We all had a lot of respect for each other. I think we all knew what we were doing and how to get there and how to get it done.
Q: Did the bond increase as you were traveling to Portugal?
Rossell: I think we all were aware that this was the first time the United States has sent a crew over there and we all just wanted to turn some heads. We gave it all and we gave it what it took. Everyone that was there—I don’t really know how to describe it—if you weren’t at the course you were watching races on your laptop and everyone would just go around and say “congratulations!” I think the whole camaraderie between the whole team, Team USA, was like nothing I had ever experienced before. It really did feel like a team.
Q: You coxed a lot of boats between beach sprints and coastal champs and the format alone lends itself to a lot of racing. How did you manage to keep the crews energized?
Rossell: One of the biggest things was going into that, we really had no idea what to expect. From my end and most of the people in my boat like no one had ever been there from the United States. We didn’t know how fast other crews were, who the other countries had sent and we just came prepared to just give it our all.
When we got second in the time trial it was like “wow, okay.’ We didn’t have our best race and we still got second let’s just keep improving from here. Every race from here on out needs to be better than the last.” I think holding ourselves accountable to that and understanding that we’re here and we’ve already set the standard, let’s keep going. Why not push it further?
Q: Looking at the photo Lisa Worthy took of you racing, can you say what was going through your head at that moment. What were you feeling?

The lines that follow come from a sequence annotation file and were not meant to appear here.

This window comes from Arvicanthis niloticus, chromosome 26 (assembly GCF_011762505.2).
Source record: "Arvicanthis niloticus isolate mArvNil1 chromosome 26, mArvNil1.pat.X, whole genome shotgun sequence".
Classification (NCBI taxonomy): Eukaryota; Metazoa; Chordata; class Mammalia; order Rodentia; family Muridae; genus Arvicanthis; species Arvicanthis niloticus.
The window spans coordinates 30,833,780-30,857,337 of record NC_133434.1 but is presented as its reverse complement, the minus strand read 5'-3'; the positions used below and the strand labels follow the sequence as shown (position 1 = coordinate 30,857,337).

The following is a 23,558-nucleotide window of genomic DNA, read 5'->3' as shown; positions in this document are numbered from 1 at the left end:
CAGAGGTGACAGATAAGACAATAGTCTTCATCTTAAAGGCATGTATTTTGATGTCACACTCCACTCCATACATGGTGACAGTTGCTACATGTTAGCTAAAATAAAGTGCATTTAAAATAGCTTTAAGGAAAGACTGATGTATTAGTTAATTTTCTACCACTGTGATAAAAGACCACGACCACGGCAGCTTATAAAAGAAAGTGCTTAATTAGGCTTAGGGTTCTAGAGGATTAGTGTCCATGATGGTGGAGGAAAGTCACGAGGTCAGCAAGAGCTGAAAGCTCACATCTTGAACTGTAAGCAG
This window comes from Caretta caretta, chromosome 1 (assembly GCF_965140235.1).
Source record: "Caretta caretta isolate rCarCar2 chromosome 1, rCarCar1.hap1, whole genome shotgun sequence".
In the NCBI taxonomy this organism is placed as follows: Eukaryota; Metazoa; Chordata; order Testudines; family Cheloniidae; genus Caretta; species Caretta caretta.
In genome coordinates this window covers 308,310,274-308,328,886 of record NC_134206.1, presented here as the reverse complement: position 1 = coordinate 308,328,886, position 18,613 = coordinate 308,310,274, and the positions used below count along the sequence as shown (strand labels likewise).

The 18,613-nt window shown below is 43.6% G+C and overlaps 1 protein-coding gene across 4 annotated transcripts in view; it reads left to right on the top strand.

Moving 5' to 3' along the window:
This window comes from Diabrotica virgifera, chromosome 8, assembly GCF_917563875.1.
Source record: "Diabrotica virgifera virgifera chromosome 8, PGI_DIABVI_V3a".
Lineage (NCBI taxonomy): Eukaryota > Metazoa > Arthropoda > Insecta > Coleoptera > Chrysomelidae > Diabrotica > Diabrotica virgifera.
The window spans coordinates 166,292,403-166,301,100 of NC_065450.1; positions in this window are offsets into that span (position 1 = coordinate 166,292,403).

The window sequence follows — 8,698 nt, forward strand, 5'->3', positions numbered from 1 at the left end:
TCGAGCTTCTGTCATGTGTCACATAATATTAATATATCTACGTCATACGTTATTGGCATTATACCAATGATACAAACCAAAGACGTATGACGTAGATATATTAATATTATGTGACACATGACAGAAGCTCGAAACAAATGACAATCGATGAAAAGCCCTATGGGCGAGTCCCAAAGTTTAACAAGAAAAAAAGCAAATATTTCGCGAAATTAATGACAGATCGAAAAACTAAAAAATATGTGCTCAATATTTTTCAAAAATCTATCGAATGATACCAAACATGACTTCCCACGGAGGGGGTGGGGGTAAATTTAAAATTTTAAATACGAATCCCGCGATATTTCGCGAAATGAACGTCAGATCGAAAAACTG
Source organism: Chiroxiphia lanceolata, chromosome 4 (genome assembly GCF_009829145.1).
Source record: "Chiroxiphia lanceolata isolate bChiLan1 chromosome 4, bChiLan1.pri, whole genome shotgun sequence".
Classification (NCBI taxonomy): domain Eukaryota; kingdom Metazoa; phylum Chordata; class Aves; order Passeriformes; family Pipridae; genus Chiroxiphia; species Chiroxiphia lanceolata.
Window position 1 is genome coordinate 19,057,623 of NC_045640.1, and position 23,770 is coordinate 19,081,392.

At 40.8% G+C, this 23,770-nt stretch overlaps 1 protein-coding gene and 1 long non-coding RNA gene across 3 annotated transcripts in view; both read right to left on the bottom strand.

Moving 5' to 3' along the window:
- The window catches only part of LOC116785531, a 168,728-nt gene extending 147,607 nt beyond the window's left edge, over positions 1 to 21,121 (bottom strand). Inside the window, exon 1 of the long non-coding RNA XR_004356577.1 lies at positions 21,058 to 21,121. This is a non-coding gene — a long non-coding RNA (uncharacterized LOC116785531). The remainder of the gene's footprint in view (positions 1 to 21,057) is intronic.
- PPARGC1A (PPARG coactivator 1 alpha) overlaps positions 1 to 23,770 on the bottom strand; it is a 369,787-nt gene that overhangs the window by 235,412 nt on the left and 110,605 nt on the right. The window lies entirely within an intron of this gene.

Rossell: I believe that photo was taken at the finish of our trials race. I wasn’t really thinking when I got to the regatta “okay, I could go to Portugal right now.” It was more “I’m here. I have been told what I gotta do, and what we want to do, and let’s do it.” So there at the finish, I was yelling at John Huppi my bow-man to get ready to get out. We were ahead of the other boat, we had the edge, we caught a wave, and emotions just really started to run high and we were just like “alright. This is it. If we do this right we’re going to Portugal.”
At the moment I wasn’t thinking “this is it” it was just “let’s get the job done.”
Q: What does the future hold for Bennett? More coastal?
Rossell: Right now, in this moment, I’m training flat water. That will be through the end of the year. I was elected team captain while I was in Portugal so I’ll be kind of organizing the team and staying focused on flat water for now for the short-term future but once summer comes around I’m definitely going to get back into coastal. I want to stick with coastal all the way. I do thoroughly enjoy flat water but coastal is just a totally different experience. I find a lot of enjoyment in it. It’s really exhilarating because you never really know what’s going to happen next.